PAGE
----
As she sat at her desk organizing her bills like her daughter had recently asked her to I wondered about her perspective. She had thought of herself as a strong woman because she took care of the house and the money. She took care of everything for her husband and children, this was how she identified as being strong. In service to her husband and family she found her identity. Now her daughter wanted to take it away. She is obese but doesn’t suffer from much dementia, in fact her husband has more than she does. She keeps herself reading and taking care of the bills, this is likely the scientific reason her wits stay about her.  She is beginning to show some early signs of dementia so her daughter is not out line but I imagine that her perspective is challenging regardless of the reality.

As I listen to her stories I realize her perspective about her stance as a woman. From her era, it was a pretty big deal to manage the money. But I could hear the frustration in her voice when she told me that her husband sold her dream home because she was cutting the grass. She says “He didn’t want our neighbors to see me pushing a lawn mower.” She said he didn’t like to cut grass and she didn’t mind. She said she at least got all the special touches in this house that she wanted. I could see it wasn’t exactly what she wanted but she settled. Maybe it was a couple compromise. I also noticed that at every meal he is expected to say the blessing and she gets frustrated if he doesn’t remember. Although there is always her desire to see to it that he is taken care of, even if she can’t do it herself. Interestingly he will often tell me to take care of her first. He seems to be clueless about what is happening around him even though he tends to be rather demanding. She tolerates this demanding behavior but you can see by the roll of her eyes it bothers her. They are very sweet to each other most of the time and they show true love towards each other. When I pointed out that she had done something sweet for him he acted as if he was entitled. She behaves as though her giving to him is expected and she wouldn’t imagine it being any other way. The dynamic between them was intensely traditional and often I found my ideas about how relationships should work to be challenged. Its great practice in keeping your opinion to yourself.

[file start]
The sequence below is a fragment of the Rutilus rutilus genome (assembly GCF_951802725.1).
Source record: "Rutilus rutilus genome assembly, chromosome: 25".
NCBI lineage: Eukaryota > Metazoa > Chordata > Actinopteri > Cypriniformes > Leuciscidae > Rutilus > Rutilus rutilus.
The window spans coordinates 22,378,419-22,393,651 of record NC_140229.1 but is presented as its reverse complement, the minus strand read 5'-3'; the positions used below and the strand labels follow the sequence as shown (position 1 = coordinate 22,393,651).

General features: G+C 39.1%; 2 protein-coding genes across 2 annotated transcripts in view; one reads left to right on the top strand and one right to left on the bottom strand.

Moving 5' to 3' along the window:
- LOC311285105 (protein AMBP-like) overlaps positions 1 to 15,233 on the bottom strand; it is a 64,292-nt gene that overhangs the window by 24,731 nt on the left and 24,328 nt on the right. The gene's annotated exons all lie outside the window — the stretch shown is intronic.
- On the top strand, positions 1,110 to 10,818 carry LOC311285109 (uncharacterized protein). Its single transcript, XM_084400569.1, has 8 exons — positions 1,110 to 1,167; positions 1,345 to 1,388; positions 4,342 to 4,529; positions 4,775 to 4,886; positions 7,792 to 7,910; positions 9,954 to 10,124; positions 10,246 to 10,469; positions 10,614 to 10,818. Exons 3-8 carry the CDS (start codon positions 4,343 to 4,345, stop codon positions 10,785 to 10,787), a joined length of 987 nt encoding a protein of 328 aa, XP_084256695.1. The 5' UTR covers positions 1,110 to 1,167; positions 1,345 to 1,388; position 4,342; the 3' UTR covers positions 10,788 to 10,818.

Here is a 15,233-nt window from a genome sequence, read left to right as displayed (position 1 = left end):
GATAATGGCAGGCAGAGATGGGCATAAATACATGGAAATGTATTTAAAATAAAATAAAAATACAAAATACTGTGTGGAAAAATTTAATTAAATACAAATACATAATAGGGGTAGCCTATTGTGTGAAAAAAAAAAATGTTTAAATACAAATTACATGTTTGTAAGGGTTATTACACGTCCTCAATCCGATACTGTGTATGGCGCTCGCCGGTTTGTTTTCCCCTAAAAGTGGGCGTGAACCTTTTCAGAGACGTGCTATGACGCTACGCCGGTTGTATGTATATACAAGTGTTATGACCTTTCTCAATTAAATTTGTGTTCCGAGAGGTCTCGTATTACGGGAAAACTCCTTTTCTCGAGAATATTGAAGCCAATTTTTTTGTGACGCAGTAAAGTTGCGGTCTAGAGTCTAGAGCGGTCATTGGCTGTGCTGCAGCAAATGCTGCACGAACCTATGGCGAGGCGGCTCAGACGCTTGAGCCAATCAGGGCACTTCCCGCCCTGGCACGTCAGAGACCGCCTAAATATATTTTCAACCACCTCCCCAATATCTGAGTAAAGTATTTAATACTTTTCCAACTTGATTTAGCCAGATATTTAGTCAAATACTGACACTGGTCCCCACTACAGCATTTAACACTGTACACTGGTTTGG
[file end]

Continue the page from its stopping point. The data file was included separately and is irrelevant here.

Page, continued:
When she talks about her childhood and her father she clearly speaks of her dominant father. She says a lot of things in her tone, eye brows and the crossing of her arms. When I talk to her about high school and her choice to be a home economic teacher she makes it clear that her favorite part was cooking and sewing. But then she follows that with a story about being a homemaker at a young age because of sick family members. I wondered if she had made other choices would she have been a fashion designer or a chef? Regardless, her choice was to eventually be with her now husband when he returned from the war. I asked her why and she said “Well I loved him and I needed a husband.” I have heard this statement many many times so I inquired as to why she needed a husband. She explained that a lot has changed since the 40’s and although she was progressive then in her ways today she must seem traditional. She needed a husband to pay the bills and support her financially. Her husband was willing and able as he retired from the military and entered the working world.